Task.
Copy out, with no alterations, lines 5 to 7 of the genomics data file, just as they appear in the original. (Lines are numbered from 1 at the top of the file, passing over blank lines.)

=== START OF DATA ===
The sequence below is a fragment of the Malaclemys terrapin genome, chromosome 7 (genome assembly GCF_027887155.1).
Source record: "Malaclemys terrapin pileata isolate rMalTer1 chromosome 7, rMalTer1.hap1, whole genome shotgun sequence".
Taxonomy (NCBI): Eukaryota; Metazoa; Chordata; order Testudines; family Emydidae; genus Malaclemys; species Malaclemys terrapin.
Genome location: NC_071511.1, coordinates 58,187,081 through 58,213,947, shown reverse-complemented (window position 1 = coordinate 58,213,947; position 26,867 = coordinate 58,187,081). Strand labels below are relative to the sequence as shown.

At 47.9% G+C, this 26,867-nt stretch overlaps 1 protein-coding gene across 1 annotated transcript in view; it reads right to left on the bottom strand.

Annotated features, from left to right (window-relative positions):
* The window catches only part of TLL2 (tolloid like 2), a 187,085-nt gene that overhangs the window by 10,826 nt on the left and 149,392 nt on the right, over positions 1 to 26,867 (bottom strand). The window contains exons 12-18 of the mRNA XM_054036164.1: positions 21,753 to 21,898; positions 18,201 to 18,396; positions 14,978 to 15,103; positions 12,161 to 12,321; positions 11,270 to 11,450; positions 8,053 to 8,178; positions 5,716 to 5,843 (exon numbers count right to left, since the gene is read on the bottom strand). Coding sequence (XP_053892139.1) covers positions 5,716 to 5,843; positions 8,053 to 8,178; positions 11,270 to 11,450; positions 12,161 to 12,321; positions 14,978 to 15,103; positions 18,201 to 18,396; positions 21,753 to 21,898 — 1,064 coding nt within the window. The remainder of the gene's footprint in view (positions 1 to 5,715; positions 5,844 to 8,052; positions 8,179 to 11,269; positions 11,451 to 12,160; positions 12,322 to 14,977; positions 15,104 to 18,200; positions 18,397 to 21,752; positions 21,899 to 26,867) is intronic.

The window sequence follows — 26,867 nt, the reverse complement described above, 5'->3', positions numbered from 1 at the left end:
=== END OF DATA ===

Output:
At 47.9% G+C, this 26,867-nt stretch overlaps 1 protein-coding gene across 1 annotated transcript in view; it reads right to left on the bottom strand.

Annotated features, from left to right (window-relative positions):
* The window catches only part of TLL2 (tolloid like 2), a 187,085-nt gene that overhangs the window by 10,826 nt on the left and 149,392 nt on the right, over positions 1 to 26,867 (bottom strand). The window contains exons 12-18 of the mRNA XM_054036164.1: positions 21,753 to 21,898; positions 18,201 to 18,396; positions 14,978 to 15,103; positions 12,161 to 12,321; positions 11,270 to 11,450; positions 8,053 to 8,178; positions 5,716 to 5,843 (exon numbers count right to left, since the gene is read on the bottom strand). Coding sequence (XP_053892139.1) covers positions 5,716 to 5,843; positions 8,053 to 8,178; positions 11,270 to 11,450; positions 12,161 to 12,321; positions 14,978 to 15,103; positions 18,201 to 18,396; positions 21,753 to 21,898 — 1,064 coding nt within the window. The remainder of the gene's footprint in view (positions 1 to 5,715; positions 5,844 to 8,052; positions 8,179 to 11,269; positions 11,451 to 12,160; positions 12,322 to 14,977; positions 15,104 to 18,200; positions 18,397 to 21,752; positions 21,899 to 26,867) is intronic.